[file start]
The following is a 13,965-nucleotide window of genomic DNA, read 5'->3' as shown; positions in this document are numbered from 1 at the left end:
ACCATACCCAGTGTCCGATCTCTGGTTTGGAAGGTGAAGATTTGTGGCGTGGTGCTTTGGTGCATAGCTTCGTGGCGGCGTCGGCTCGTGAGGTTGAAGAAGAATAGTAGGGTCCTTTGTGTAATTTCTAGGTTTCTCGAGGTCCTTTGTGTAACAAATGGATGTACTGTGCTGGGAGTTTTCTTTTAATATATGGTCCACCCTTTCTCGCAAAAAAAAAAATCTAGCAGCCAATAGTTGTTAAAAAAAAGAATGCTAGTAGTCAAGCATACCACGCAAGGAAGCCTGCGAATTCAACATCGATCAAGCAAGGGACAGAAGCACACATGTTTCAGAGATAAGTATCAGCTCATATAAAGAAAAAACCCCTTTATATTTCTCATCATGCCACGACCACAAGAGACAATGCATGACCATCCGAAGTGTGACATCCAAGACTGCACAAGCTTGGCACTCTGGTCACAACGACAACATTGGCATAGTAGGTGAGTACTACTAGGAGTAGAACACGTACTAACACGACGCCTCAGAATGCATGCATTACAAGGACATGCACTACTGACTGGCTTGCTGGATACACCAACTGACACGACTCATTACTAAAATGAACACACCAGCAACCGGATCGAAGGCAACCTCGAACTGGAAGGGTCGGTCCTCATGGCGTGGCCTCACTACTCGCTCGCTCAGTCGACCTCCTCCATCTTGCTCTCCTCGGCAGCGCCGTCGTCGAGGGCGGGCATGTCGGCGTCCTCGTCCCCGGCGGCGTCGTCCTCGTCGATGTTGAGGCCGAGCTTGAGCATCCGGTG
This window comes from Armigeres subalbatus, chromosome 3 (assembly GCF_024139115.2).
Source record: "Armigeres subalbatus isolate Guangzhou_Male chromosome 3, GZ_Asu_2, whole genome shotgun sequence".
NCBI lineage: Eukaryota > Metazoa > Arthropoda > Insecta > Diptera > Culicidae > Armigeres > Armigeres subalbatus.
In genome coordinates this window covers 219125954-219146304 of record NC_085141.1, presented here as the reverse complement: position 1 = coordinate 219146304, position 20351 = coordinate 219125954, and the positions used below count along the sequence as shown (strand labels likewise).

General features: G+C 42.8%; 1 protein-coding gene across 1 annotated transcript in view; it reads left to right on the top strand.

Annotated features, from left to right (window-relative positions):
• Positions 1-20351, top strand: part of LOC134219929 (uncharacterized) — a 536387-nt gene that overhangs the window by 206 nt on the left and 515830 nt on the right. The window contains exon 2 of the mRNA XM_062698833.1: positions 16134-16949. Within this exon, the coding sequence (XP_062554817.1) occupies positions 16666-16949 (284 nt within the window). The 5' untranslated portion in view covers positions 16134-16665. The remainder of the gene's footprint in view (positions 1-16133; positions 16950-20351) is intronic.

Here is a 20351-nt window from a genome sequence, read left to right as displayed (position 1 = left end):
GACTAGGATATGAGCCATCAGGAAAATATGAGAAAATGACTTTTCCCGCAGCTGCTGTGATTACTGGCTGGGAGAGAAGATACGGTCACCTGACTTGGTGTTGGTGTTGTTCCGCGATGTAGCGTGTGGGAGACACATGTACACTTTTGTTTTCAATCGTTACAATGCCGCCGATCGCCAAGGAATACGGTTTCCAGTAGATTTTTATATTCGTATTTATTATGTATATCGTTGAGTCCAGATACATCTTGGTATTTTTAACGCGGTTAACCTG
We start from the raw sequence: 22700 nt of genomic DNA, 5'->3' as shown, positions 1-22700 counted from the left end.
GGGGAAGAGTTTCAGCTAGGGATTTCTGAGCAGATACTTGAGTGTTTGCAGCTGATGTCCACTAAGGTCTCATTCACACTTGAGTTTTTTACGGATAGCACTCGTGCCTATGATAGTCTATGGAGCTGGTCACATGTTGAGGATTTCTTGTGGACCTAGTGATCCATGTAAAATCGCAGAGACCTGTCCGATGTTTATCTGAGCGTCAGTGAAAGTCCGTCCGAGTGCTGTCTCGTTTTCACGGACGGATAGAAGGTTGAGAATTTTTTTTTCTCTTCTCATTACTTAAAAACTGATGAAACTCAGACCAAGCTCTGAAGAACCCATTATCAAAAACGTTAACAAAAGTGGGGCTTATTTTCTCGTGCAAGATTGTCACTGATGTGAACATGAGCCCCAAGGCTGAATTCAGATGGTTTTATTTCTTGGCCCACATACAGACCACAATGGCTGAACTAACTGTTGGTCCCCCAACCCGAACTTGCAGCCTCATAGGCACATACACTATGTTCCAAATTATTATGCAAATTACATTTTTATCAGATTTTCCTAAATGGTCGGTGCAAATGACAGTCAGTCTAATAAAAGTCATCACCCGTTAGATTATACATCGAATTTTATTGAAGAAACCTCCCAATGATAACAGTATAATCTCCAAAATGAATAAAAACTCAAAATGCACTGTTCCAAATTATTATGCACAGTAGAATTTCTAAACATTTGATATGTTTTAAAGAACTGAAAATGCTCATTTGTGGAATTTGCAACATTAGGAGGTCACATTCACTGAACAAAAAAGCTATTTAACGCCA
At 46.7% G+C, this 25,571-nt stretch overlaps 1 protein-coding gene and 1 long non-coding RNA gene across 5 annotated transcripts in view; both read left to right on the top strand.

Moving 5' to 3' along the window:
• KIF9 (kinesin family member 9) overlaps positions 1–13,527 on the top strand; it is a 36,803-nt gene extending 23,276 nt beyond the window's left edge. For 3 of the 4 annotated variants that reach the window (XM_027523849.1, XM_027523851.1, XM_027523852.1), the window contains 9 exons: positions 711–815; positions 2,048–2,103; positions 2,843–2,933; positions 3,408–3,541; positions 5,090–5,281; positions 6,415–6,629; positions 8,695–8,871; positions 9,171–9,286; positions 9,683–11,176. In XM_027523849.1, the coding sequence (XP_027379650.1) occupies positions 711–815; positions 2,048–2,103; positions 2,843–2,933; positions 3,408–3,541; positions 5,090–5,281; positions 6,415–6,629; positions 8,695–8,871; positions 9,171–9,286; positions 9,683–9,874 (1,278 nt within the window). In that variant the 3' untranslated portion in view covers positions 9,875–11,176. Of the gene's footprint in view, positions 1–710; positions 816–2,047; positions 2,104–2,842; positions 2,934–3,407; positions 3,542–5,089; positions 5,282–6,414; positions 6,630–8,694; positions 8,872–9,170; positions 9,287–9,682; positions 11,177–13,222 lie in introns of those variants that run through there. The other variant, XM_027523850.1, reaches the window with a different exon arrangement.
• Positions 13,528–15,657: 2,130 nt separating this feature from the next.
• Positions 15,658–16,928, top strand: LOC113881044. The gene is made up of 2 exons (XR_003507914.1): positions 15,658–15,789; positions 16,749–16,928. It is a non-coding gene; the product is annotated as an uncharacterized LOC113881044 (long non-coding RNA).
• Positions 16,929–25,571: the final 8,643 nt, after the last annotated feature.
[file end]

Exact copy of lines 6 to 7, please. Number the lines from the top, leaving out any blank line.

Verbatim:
In genome coordinates this window covers 219125954-219146304 of record NC_085141.1, presented here as the reverse complement: position 1 = coordinate 219146304, position 20351 = coordinate 219125954, and the positions used below count along the sequence as shown (strand labels likewise).

General features: G+C 42.8%; 1 protein-coding gene across 1 annotated transcript in view; it reads left to right on the top strand.